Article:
Monday, 12 January 2009

Turkish Delight

On Saturday we had our kitchen and bathroom floor tiles laid. It meant that we could not use either room until the following morning. Fortunately we have a second bathroom, which left only the lack of cooking and washing up facilities to cope with. We ate sandwiches for lunch and cadged an afternoon cup of tea from our neighbours but decided to eat out in the evening. We owed ourselves a wedding anniversary from way back in November and this seemed as good a time as any.

When we moved to Bedminster 18 years ago there was nowhere to eat locally, and for a while nothing much changed. However, within the last 10 years or so, a rash of pubs, cafes and restaurants has sprung up all over the area, almost too fast for us to keep up with.

So this was our first visit to Caffe Sazz (or at least it was for Alan and girls)*. It's a Turkish restaurant specialising in mezze and impromptu belly dancing! The decor is authentic -bright mosaic lampshades, colourful costumes hanging on the walls and a large TV screen behind the bar showing snapshots of Turkish life.

The food was tasty and plentiful and the service was helpful. My only criticism was that, instead of the fresh mint tea in an exquisite glass I was expecting, I had to make do with a teabag in a cup and saucer. Ah well!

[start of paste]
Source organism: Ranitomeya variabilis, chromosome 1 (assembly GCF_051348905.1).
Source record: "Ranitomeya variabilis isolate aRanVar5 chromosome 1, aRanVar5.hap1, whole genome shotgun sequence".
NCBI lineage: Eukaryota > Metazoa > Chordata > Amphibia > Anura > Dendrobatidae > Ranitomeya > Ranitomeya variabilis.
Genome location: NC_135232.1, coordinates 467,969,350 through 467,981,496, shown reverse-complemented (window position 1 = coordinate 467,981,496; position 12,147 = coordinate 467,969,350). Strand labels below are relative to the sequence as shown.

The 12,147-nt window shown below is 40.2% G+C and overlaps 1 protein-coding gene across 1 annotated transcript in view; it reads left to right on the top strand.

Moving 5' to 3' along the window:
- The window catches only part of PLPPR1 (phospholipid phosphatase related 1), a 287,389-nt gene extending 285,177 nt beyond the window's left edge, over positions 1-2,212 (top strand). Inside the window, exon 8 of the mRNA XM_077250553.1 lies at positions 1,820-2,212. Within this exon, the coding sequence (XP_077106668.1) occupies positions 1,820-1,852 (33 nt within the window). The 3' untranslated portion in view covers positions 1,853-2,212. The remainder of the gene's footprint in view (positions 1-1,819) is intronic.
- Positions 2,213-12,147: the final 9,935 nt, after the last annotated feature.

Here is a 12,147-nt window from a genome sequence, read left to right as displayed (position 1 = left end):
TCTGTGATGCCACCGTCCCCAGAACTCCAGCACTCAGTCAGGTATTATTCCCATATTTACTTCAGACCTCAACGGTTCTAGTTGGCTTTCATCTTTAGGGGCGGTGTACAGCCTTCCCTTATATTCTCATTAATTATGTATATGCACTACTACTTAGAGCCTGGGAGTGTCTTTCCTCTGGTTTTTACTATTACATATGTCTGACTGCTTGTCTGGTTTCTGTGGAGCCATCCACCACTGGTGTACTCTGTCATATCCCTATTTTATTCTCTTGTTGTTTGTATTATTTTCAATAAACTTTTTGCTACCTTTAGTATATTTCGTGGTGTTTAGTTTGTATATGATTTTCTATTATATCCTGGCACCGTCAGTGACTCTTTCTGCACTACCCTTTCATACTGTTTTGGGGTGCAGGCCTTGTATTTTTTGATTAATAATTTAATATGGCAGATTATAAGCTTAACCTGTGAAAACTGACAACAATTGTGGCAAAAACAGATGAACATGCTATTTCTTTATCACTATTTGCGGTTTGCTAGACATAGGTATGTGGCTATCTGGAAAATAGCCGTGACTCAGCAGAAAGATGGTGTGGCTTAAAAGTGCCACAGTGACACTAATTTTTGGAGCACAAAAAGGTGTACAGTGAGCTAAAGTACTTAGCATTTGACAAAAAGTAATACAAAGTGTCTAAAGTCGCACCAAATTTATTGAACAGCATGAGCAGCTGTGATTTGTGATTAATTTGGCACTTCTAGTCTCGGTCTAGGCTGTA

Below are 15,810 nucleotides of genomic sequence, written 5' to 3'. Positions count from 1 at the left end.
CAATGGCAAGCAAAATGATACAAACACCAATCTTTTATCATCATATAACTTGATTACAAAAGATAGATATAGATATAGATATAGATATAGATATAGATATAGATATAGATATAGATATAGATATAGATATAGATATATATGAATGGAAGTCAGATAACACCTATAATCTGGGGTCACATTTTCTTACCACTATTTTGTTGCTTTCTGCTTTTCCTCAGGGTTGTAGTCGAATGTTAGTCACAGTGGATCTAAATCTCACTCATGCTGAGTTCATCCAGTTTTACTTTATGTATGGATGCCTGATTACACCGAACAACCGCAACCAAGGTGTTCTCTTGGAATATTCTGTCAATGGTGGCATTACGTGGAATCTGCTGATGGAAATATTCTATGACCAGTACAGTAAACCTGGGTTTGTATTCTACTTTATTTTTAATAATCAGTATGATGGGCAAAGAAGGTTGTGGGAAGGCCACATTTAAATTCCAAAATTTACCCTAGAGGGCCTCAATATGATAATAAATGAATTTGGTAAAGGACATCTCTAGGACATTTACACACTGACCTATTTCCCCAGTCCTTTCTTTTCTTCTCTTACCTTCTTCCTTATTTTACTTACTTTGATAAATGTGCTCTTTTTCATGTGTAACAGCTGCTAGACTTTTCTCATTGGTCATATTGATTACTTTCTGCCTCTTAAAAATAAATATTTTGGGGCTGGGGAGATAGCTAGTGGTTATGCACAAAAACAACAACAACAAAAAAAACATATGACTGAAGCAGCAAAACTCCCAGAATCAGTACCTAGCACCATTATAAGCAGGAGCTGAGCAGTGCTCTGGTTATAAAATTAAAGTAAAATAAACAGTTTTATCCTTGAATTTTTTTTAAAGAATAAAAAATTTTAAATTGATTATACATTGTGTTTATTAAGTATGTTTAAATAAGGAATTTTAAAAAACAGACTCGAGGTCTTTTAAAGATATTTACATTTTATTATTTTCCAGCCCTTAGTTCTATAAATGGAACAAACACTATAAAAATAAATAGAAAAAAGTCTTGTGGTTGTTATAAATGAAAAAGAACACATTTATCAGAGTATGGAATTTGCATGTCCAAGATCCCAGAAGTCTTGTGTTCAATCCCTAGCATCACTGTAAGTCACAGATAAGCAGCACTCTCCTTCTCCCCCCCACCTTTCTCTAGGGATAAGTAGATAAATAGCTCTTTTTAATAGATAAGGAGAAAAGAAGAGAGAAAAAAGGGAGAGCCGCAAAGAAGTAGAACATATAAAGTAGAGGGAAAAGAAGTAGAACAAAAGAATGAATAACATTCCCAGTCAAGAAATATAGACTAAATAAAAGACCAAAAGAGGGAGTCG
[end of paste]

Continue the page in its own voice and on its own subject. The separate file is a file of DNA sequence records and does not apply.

However, the best bit was that after paying the bill, and sighing with relief that we had escaped being prevailed upon to indulge in a spot of inevitably embarassing gyrations, we only had a short walk home. Eating, as well as shopping, local has much to commend it.
* My first visit was on the occasion of last year's reading group night out. We go out once a year in January because it's so hard to agree on a date in December. Besides which we need something to cheer us up after the festive season is over.


  1. There's a lot to be said for being able to walk to shops and favourite eating places. Sounds like the evening was a success.

  2. I really love the way our local community has grown and flourished over the last decade. There is a viable alternative to the faceless shopping mall.